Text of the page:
A few months ago a friend of mine told me that her five year old had turned around and asked her out of the blue: “Mum, how do I know I am not a robot?”.
My friend was positively surprised — the little one had not had a chance to watch “The Matrix” yet, so her question came from a genuine place. I guess the generation growing up lulled to sleep by Alexa and woken up by a multitude of screens has a fair concern about transhumanism and the nature of reality and self that we did not have twenty or thirty years ago.
I, for one, have never questioned my own nature this way. I have my certain archaic mechanisms for escaping — reading, meditating, even the occasional exercising — but at the end of the day reality for me is, well, very real. However, it soon became clear that my friend and I were in no position to reassure her child that there was absolutely no chance she was a programmed robot or a man-created being.
Fast forward six months and, looking at my own and others’ reactions to the coronavirus crisis, I think we can safely say that despite the AI revolution we are very much still human. Phew.
We still struggle to define the essence of humanity — this is a long-standing question starting with the Greeks, carefully dealt with in the Bible and unresolved by science, still to provide a definite account of human. We instinctively know that we can be defined as more than “a member of any of the races of Homo sapiens” though, and very much capable of the unusual ways of thinking, feeling and acting that made us thrive for the last 6 million years.
“We still struggle to define the essence of humanity — this is a long-standing question starting with the Greeks, carefully dealt with in the Bible and unresolved by science, still to provide a definite account of human”.
How do we know? Let’s look at some of the ways in which we have showed our uniquely human ways throughout history:
The earliest humans went from walking on all fours to walking upright, which allowed them to climb trees and stand on the ground. This facilitated movement and helped them learn to live in different habitats and cope with changing climates — which resulted in bigger bodies and more importantly, more complex brains capable of processing and storing a large amount of information.
Tools and food
2.6 million years ago hammerstones were used to strike stone cores and produce sharp flakes. These were used to remove meat from big animals, expanding the human diet. There were followed by handaxes which made the job easier, and about 1.5 million years ago, to cooking and later on to pottery for storing goods, freeing up time for other activities.
Social bonds helped ensure humans’ survival. As life and the environment became more complex, sharing food, caring for infants, and building social networks helped our ancestors meet the daily challenges.
Language and symbols
Symbols changed the way humans lived and provided new ways to cope with an unpredictable world, from decorating caves with pigment to the invention of the press. We communicate, we plan and record information, and it helps us survive today as much as it did when climates fluctuated strongly and our ancestors were forced to move around in search of food and shelter. Sharing vital resources and enhancing social bonds significantly increased our chances of survival as a species.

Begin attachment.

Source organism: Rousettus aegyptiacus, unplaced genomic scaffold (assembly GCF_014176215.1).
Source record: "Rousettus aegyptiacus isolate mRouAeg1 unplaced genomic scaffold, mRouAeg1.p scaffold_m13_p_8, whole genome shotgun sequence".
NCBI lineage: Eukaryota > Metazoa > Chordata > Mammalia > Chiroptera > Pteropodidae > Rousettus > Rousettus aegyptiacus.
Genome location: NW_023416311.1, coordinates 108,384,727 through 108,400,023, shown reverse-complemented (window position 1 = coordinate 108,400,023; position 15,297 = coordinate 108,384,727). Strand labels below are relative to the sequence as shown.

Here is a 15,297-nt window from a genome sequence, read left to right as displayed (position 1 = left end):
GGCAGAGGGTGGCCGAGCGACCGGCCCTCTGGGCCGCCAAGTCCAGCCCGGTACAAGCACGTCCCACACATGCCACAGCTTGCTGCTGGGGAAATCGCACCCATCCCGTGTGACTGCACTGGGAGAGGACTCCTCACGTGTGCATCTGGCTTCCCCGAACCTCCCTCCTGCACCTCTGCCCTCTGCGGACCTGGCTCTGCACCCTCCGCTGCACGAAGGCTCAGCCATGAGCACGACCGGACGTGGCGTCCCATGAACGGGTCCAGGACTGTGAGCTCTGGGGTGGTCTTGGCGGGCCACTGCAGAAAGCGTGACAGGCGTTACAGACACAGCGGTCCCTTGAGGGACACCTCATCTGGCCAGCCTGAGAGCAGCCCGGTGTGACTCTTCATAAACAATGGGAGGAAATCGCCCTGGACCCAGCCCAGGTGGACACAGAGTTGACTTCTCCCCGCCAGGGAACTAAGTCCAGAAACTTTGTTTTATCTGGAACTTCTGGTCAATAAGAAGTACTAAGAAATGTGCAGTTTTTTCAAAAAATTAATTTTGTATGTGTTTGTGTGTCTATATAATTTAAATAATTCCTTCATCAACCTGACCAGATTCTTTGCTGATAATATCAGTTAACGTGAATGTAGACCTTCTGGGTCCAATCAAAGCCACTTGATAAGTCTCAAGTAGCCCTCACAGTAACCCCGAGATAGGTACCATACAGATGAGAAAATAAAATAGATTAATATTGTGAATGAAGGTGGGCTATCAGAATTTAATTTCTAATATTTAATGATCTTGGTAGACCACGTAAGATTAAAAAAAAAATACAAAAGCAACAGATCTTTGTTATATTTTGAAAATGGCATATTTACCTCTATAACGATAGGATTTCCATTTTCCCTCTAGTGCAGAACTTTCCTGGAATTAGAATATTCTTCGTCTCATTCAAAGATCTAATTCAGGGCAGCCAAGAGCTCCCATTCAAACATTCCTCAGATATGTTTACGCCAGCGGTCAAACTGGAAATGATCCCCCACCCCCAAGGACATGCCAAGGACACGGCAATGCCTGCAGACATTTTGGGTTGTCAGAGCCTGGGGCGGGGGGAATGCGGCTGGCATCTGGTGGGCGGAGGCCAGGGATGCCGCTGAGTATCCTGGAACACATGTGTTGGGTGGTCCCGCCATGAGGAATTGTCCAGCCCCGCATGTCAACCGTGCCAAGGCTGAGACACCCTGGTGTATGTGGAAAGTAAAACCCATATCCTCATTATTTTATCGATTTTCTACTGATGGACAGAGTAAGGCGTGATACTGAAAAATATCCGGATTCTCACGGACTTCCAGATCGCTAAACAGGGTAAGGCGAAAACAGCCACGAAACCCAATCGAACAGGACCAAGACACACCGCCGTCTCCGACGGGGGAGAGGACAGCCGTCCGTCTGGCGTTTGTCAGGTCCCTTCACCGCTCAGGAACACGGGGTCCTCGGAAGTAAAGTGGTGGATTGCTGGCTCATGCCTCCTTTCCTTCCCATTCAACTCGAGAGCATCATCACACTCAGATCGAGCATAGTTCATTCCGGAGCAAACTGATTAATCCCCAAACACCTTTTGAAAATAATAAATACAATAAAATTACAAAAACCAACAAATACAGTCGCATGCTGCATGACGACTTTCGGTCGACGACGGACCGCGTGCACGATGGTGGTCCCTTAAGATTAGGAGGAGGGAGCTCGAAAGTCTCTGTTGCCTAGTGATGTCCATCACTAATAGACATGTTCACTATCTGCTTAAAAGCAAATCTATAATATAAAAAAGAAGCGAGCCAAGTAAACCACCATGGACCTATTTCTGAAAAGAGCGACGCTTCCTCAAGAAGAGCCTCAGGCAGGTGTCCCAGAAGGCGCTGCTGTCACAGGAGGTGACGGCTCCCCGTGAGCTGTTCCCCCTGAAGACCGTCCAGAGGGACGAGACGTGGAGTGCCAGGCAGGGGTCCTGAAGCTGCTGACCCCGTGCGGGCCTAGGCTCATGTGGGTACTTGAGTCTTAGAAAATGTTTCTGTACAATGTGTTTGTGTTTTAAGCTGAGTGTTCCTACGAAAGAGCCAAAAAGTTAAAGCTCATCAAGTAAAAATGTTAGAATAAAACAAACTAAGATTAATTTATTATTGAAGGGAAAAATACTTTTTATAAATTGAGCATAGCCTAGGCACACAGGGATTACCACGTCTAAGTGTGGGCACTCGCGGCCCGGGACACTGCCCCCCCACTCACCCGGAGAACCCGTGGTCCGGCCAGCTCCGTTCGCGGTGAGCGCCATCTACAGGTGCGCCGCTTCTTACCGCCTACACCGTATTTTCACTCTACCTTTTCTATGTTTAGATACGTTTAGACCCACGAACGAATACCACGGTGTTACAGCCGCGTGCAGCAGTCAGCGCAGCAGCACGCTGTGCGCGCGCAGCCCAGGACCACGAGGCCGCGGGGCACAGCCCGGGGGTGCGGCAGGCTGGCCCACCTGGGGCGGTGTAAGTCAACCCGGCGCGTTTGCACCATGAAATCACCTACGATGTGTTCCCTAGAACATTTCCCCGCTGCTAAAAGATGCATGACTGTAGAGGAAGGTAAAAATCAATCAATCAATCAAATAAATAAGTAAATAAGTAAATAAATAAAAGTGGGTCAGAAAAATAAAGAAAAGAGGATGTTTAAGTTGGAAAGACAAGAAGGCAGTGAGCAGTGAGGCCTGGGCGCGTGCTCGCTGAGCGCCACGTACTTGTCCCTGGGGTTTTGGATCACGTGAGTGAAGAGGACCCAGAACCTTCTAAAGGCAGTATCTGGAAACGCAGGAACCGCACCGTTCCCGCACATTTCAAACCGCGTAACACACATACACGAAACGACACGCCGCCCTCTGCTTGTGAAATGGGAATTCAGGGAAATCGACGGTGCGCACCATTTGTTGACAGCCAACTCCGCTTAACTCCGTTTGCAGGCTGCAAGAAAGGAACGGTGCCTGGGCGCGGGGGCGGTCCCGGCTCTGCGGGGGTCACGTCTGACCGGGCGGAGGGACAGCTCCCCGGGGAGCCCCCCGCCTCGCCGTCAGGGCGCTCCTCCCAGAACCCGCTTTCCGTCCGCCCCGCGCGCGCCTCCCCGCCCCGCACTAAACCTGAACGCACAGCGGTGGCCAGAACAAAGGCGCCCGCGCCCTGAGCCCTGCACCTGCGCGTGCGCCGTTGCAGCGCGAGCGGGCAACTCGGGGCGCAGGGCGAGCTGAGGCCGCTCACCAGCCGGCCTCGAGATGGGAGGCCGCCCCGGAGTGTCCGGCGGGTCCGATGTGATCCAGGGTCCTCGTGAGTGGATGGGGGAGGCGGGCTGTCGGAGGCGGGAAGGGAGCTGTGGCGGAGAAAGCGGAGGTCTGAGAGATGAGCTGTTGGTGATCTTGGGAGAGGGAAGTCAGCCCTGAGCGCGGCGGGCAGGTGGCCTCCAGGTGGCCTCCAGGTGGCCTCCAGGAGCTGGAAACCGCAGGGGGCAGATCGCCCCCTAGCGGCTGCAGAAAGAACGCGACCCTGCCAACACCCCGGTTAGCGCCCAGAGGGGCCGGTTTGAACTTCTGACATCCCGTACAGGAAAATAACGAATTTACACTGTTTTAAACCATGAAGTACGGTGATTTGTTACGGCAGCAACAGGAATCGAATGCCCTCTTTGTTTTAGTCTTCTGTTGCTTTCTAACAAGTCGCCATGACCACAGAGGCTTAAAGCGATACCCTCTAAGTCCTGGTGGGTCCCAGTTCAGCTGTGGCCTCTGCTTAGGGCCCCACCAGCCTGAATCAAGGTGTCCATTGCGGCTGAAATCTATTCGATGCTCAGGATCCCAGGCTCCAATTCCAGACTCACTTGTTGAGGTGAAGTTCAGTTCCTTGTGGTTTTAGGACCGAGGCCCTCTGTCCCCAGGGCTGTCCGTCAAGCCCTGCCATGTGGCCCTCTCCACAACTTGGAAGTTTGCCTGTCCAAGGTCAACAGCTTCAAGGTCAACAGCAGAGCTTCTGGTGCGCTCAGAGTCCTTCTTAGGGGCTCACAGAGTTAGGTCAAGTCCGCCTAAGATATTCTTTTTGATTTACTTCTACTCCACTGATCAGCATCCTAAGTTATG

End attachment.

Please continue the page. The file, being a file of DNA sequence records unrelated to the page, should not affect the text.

In short, adapting to a changing world is what we do best. We seem to have forgotten about it, but we have been doing it for millions of years, and we will keep doing it. We have it in us. Dealing with uncertainty, unpredictability, climate change and unfriendly environments is not a new thing. We are still every bit as smart as the guy that discovered how to make fire for the first time.
“We can safely say that despite the AI revolution we are very much still human. Phew”.
All of the changes our ancestors tested made life easier, and at the same time more complicated. Hunting is physically dangerous, but provides the concentrated source of calories, protein, fat, and nutrients that helped them thrive even more. Social alliances enrich our lives and help us survive, but they can also be a source of conflict. Remember that when you next engage in an argument on facebook.
“Dealing with uncertainty, unpredictability, climate change and unfriendly environments is not a new thing. We are still every bit as smart as the guy that discovered how to make fire for the first time”.
Not that long ago I wrote an article about dealing with uncertainty brought about by “normal” life changes. Recent events have rendered most of my concerns irrelevant as they were superseded by more urgent matters. After phases of denial, shock, fear and anger, I am now pretty well-adjusted to the new situation and almost relieved at the ways in which, against all odds, this new reality has simplified parts of my life and the workings of my brain.
Adaptability is neither the buzz word in a business world claiming the need to adjust faster to the rapidly evolving market conditions, nor an abstract self-development concept that we must apply. It has become the daily reality of millions of people having to ease their way into a new lifestyle without knowing how long it will last or where the world is going. And we are, quite simply, just doing it.
The question of what “being human” means will probably remain unanswered for a long time, but history and anthropology have shown us that we evolve, we learn, adapt and thrive, regardless of the circumstances.
It is the challenge and the beauty of living as a full human being.
Thank you for reading! : ).